A Conversation With Mei Lum, Part of a New Generation Returning to Revitalize Chinatown

Owner-in-Training Mei Lum by Melissa Guerrero
Owner-in-Training Mei Lum by Melissa Guerrero
Owner-in-Training Mei Lum by Melissa Guerrero
Mei Lum by Melissa Guerrero

25 year old Mei Lum is the new owner-in-training at one of Chinatown’s oldest shops, Wing on Wo. & Co.  Founded by her great grandfather, Walter Eng, the store originated as a “Chinese-Japanese Fancy Goods store” at 13 Mott St. in 1890. It moved nearby, to its current location at 26 Mott St., in 1925. After Eng’s passing, his daughter Nancy Seid took over the business and shifted the inventory from food to strictly porcelain antiques. 50 years later, Seid is passing down her family’s legacy to Mei Lum.

Now Lum is revitalizing the family store, with hopes of keeping it relevant in Chinatown and beyond.  She recently launched a community engagement initiative, “The W.O.W. Project Summer Series,” focusing on the theme: Chinatown Then & Now. For their first event, Lum invited second and third generation Chinese American business owners to discuss the changing dynamics in the neighborhood.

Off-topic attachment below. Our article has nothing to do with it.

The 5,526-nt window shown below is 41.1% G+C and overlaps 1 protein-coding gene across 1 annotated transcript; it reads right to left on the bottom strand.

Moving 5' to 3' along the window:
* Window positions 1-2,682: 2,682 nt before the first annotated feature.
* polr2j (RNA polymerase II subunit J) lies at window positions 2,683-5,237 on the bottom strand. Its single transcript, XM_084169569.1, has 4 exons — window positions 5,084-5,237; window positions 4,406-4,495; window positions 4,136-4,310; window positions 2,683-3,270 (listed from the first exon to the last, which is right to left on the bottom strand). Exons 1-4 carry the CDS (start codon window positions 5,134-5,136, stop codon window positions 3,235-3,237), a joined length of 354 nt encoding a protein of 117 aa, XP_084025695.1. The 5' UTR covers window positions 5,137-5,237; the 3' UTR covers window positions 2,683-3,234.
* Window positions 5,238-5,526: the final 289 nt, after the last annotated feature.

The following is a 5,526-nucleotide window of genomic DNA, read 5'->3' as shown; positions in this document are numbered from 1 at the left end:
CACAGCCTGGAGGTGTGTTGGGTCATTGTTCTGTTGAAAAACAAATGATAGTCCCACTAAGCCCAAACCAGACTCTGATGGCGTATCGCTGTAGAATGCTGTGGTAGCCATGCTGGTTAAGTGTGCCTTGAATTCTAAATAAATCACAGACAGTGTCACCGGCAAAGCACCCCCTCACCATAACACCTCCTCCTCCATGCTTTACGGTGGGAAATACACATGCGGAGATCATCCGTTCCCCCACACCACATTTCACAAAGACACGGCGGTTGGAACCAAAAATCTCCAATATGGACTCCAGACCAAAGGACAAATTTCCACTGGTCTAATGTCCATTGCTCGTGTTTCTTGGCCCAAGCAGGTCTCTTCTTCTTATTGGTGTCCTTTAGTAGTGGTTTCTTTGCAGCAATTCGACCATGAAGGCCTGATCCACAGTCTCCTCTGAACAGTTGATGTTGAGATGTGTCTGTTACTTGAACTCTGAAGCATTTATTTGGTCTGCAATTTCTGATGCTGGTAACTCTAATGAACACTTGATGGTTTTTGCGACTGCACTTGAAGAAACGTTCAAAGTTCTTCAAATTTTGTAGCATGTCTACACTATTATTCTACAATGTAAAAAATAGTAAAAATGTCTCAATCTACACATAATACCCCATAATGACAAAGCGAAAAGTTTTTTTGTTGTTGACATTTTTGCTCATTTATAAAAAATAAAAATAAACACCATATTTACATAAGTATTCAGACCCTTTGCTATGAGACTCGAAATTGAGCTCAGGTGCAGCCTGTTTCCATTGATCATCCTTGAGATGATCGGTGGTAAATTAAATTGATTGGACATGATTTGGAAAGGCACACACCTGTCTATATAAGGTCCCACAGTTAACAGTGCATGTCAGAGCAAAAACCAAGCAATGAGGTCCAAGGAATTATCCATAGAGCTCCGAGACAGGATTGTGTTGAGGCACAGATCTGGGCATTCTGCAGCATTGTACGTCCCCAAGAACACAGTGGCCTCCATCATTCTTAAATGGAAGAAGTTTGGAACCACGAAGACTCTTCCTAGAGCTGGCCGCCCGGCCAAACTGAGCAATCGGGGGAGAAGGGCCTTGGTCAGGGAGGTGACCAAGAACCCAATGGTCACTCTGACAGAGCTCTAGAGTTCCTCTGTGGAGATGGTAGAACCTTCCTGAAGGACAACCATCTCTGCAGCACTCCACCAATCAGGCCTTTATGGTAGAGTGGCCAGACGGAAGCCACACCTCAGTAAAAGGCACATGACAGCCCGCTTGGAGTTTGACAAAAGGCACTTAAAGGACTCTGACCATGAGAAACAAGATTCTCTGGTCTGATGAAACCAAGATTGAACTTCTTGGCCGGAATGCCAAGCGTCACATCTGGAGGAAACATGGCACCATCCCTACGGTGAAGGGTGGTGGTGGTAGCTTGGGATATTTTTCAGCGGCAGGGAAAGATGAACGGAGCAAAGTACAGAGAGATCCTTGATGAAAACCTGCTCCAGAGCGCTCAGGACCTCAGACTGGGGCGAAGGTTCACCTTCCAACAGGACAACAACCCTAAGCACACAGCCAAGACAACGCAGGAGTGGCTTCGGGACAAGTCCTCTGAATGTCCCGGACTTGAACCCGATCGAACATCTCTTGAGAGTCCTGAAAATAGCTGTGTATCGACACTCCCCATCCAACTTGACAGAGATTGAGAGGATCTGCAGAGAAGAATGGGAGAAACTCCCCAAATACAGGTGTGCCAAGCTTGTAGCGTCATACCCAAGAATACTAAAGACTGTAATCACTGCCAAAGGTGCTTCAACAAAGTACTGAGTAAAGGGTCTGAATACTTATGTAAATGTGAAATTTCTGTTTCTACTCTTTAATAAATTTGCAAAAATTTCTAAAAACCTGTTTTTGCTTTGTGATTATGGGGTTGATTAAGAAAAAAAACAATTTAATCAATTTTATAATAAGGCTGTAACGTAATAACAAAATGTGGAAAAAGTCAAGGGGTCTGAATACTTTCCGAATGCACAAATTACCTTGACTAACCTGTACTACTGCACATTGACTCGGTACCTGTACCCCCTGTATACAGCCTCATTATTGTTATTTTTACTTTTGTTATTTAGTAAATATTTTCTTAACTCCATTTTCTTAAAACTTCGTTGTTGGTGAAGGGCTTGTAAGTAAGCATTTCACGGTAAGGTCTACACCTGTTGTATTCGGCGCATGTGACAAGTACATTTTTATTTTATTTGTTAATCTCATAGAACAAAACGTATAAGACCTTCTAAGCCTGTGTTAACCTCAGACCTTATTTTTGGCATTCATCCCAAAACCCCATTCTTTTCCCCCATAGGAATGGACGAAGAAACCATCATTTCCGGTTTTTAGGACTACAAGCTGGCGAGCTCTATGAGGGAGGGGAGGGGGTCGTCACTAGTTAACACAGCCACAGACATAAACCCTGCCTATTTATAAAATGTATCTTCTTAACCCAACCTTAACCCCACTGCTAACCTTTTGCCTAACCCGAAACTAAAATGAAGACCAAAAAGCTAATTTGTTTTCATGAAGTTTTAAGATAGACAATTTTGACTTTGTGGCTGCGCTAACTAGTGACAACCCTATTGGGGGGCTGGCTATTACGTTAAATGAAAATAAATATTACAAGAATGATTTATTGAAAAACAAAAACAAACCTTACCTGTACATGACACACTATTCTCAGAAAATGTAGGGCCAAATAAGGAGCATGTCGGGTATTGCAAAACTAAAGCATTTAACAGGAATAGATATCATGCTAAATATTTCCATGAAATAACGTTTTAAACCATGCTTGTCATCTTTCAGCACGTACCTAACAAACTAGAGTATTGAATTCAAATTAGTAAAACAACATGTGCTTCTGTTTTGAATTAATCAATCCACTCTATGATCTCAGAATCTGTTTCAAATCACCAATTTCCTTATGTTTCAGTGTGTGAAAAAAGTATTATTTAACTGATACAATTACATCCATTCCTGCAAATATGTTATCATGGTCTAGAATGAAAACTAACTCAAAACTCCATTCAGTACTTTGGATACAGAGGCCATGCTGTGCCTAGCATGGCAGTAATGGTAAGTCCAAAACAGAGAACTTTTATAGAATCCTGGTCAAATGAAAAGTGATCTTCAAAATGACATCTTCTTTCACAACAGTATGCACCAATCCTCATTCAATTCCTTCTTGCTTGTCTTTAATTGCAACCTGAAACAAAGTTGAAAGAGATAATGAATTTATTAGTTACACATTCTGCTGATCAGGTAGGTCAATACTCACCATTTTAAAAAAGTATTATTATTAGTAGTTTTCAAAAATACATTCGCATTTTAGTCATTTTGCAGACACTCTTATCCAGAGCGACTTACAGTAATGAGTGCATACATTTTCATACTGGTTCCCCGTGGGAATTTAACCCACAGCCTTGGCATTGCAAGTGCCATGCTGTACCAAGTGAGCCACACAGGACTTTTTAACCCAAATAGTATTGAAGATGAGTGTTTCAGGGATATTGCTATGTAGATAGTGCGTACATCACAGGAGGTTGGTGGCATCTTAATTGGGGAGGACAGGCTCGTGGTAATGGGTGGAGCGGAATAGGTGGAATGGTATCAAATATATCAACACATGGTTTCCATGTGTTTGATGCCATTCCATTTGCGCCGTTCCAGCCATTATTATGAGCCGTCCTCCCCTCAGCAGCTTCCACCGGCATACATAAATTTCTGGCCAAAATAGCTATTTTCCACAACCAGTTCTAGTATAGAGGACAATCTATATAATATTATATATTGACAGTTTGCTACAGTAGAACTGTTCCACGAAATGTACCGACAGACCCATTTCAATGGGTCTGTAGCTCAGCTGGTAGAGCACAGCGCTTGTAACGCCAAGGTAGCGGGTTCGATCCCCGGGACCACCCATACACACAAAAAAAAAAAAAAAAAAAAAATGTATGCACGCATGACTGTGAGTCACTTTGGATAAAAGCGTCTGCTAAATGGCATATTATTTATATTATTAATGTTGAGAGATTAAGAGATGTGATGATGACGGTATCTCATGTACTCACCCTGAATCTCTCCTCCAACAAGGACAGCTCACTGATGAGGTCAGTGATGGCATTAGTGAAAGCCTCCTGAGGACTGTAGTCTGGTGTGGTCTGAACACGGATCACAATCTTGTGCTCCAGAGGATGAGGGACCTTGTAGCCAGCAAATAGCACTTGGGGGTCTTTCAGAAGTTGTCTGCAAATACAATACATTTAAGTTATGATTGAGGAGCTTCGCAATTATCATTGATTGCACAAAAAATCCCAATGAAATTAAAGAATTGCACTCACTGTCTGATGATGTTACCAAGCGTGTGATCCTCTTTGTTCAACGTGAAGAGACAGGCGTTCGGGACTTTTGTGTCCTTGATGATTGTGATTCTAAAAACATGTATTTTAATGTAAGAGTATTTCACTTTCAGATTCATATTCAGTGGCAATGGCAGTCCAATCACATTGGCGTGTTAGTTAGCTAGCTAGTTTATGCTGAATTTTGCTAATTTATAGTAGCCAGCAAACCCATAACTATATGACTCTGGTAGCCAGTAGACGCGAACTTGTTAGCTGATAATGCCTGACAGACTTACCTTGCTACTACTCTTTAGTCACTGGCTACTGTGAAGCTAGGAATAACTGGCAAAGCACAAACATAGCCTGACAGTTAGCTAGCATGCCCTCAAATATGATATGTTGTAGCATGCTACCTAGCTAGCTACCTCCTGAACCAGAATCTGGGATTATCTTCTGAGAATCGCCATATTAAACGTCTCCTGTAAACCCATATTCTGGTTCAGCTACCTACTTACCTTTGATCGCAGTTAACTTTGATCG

We talked with Lum, who had recently returned from working in the nonprofit sector in China, Thailand and Laos for the past three years. She spoke about her new role in the family business, the local community and the current state of Manhattan’s Chinatown.

Was there a defining moment for you when you decided to take up the business?

It’s a collection of moments. It was definitely an emotional roller coaster for a while because I had originally come back with the idea that I would apply to grad school in the fall … I had found out that my family had decided that they wanted to sell the building and I didn’t really know what to make of it. So I came back and I said, “I’m happy I’m coming back. I can spend the few months that I have with my family and this space before we let it go.”